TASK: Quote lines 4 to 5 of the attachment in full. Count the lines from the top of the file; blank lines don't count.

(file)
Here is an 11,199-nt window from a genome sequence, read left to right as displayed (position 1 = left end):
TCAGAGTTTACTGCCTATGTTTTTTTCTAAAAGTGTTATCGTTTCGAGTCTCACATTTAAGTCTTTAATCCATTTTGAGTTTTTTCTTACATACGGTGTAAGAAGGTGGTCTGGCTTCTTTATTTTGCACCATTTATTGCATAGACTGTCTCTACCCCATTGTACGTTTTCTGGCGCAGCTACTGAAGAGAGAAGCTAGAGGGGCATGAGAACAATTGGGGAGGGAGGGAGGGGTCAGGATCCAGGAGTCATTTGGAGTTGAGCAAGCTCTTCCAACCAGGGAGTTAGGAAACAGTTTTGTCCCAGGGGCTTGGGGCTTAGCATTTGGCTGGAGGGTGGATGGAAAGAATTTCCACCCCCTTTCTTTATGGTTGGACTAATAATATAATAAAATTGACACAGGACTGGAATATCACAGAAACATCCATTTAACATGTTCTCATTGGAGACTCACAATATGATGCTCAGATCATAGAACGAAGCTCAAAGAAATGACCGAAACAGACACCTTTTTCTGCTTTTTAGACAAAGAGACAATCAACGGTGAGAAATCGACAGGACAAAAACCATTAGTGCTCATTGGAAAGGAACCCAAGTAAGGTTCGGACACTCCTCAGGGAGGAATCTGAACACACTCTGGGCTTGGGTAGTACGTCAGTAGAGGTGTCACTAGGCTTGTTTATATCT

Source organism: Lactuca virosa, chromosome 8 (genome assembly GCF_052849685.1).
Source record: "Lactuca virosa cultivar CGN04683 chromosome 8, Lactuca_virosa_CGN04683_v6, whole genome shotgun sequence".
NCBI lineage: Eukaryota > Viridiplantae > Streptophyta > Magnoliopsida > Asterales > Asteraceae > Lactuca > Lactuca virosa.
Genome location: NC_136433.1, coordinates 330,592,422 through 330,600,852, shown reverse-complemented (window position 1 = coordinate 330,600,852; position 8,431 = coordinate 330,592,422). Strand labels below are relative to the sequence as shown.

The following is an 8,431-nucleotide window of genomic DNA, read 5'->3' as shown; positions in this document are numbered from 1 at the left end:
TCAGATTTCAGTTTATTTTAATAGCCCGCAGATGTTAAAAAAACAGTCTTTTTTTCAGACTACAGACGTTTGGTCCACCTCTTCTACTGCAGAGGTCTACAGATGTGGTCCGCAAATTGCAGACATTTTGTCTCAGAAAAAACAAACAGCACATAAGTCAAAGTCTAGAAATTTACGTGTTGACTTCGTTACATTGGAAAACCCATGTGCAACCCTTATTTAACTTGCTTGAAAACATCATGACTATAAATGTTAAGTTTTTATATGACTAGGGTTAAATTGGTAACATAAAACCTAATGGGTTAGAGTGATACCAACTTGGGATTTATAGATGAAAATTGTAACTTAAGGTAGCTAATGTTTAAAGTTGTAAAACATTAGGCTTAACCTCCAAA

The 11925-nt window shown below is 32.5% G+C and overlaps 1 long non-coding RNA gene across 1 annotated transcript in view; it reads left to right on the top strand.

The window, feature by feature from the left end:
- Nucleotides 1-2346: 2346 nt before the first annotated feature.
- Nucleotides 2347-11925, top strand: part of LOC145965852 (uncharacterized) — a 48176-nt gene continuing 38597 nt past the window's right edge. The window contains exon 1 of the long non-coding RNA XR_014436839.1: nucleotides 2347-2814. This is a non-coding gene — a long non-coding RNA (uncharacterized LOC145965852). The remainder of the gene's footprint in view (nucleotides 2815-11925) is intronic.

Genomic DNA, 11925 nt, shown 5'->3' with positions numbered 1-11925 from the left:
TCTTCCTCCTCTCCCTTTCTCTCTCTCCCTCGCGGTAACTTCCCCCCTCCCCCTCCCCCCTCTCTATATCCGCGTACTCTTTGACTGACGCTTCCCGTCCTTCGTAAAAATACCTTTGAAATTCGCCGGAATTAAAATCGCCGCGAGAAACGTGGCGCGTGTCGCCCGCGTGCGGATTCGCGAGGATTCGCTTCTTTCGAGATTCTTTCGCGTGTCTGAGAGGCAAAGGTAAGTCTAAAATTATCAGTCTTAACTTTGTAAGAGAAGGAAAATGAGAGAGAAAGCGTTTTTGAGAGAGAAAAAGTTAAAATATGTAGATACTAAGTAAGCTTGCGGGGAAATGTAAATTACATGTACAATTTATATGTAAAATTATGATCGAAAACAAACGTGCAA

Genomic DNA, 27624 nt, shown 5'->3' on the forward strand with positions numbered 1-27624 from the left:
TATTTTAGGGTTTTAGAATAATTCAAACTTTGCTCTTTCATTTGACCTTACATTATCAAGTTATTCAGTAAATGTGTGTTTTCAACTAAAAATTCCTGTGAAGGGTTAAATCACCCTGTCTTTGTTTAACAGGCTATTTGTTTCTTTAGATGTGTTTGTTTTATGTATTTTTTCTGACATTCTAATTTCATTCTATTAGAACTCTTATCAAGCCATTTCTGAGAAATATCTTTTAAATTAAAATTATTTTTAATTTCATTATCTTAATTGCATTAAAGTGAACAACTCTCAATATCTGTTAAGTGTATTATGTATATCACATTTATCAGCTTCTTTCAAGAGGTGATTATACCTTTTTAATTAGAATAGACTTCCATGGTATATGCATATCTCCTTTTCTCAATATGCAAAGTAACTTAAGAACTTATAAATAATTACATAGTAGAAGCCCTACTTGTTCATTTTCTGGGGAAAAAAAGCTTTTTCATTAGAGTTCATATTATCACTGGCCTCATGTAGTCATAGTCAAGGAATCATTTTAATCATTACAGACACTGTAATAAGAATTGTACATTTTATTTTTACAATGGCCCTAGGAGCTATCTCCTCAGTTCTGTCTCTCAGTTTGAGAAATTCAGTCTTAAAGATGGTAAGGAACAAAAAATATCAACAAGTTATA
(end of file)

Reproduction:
Source record: "Lactuca virosa cultivar CGN04683 chromosome 8, Lactuca_virosa_CGN04683_v6, whole genome shotgun sequence".
NCBI lineage: Eukaryota > Viridiplantae > Streptophyta > Magnoliopsida > Asterales > Asteraceae > Lactuca > Lactuca virosa.